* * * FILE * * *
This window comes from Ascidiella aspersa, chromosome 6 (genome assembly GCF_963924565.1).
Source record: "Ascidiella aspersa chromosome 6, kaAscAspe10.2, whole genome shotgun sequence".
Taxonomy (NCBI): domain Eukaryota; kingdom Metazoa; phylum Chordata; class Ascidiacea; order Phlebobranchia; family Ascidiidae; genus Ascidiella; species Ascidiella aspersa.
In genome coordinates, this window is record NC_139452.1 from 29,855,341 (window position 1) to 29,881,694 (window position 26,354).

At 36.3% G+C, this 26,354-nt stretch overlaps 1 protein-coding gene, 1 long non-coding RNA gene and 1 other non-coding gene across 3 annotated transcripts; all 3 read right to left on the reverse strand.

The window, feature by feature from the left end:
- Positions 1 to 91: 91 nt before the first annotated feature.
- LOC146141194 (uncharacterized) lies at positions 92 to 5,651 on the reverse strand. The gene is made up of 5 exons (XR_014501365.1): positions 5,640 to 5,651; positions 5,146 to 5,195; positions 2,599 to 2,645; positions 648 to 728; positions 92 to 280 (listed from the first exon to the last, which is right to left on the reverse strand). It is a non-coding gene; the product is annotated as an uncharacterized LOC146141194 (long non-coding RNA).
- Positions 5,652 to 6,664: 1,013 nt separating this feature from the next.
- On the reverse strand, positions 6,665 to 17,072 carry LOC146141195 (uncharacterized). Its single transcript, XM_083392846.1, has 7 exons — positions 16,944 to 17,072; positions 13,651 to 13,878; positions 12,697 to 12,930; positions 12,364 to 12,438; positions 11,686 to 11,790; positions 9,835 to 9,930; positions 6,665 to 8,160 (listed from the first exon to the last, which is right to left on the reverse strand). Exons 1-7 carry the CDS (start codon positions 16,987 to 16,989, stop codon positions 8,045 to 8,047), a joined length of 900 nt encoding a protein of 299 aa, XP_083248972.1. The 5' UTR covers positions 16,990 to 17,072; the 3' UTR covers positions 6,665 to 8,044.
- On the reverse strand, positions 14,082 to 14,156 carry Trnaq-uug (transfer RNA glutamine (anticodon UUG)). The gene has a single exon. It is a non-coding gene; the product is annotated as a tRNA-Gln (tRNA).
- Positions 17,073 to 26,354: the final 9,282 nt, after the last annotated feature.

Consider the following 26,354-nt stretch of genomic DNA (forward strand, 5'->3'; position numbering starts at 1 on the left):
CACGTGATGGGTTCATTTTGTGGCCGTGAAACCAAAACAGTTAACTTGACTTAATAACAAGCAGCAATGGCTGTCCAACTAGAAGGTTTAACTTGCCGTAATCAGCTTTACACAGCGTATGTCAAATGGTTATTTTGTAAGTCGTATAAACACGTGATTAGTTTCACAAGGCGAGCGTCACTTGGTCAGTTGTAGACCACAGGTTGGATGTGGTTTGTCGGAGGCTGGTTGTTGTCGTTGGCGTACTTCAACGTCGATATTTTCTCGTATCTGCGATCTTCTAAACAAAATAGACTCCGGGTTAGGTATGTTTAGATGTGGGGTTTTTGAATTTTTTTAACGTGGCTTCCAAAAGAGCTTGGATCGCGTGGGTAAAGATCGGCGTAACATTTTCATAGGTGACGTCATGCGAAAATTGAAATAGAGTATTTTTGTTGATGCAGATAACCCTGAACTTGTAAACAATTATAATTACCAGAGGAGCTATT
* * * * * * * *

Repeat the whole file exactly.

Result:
This window comes from Ascidiella aspersa, chromosome 6 (genome assembly GCF_963924565.1).
Source record: "Ascidiella aspersa chromosome 6, kaAscAspe10.2, whole genome shotgun sequence".
Taxonomy (NCBI): domain Eukaryota; kingdom Metazoa; phylum Chordata; class Ascidiacea; order Phlebobranchia; family Ascidiidae; genus Ascidiella; species Ascidiella aspersa.
In genome coordinates, this window is record NC_139452.1 from 29,855,341 (window position 1) to 29,881,694 (window position 26,354).

At 36.3% G+C, this 26,354-nt stretch overlaps 1 protein-coding gene, 1 long non-coding RNA gene and 1 other non-coding gene across 3 annotated transcripts; all 3 read right to left on the reverse strand.

The window, feature by feature from the left end:
- Positions 1 to 91: 91 nt before the first annotated feature.
- LOC146141194 (uncharacterized) lies at positions 92 to 5,651 on the reverse strand. The gene is made up of 5 exons (XR_014501365.1): positions 5,640 to 5,651; positions 5,146 to 5,195; positions 2,599 to 2,645; positions 648 to 728; positions 92 to 280 (listed from the first exon to the last, which is right to left on the reverse strand). It is a non-coding gene; the product is annotated as an uncharacterized LOC146141194 (long non-coding RNA).
- Positions 5,652 to 6,664: 1,013 nt separating this feature from the next.
- On the reverse strand, positions 6,665 to 17,072 carry LOC146141195 (uncharacterized). Its single transcript, XM_083392846.1, has 7 exons — positions 16,944 to 17,072; positions 13,651 to 13,878; positions 12,697 to 12,930; positions 12,364 to 12,438; positions 11,686 to 11,790; positions 9,835 to 9,930; positions 6,665 to 8,160 (listed from the first exon to the last, which is right to left on the reverse strand). Exons 1-7 carry the CDS (start codon positions 16,987 to 16,989, stop codon positions 8,045 to 8,047), a joined length of 900 nt encoding a protein of 299 aa, XP_083248972.1. The 5' UTR covers positions 16,990 to 17,072; the 3' UTR covers positions 6,665 to 8,044.
- On the reverse strand, positions 14,082 to 14,156 carry Trnaq-uug (transfer RNA glutamine (anticodon UUG)). The gene has a single exon. It is a non-coding gene; the product is annotated as a tRNA-Gln (tRNA).
- Positions 17,073 to 26,354: the final 9,282 nt, after the last annotated feature.

Consider the following 26,354-nt stretch of genomic DNA (forward strand, 5'->3'; position numbering starts at 1 on the left):
CACGTGATGGGTTCATTTTGTGGCCGTGAAACCAAAACAGTTAACTTGACTTAATAACAAGCAGCAATGGCTGTCCAACTAGAAGGTTTAACTTGCCGTAATCAGCTTTACACAGCGTATGTCAAATGGTTATTTTGTAAGTCGTATAAACACGTGATTAGTTTCACAAGGCGAGCGTCACTTGGTCAGTTGTAGACCACAGGTTGGATGTGGTTTGTCGGAGGCTGGTTGTTGTCGTTGGCGTACTTCAACGTCGATATTTTCTCGTATCTGCGATCTTCTAAACAAAATAGACTCCGGGTTAGGTATGTTTAGATGTGGGGTTTTTGAATTTTTTTAACGTGGCTTCCAAAAGAGCTTGGATCGCGTGGGTAAAGATCGGCGTAACATTTTCATAGGTGACGTCATGCGAAAATTGAAATAGAGTATTTTTGTTGATGCAGATAACCCTGAACTTGTAAACAATTATAATTACCAGAGGAGCTATT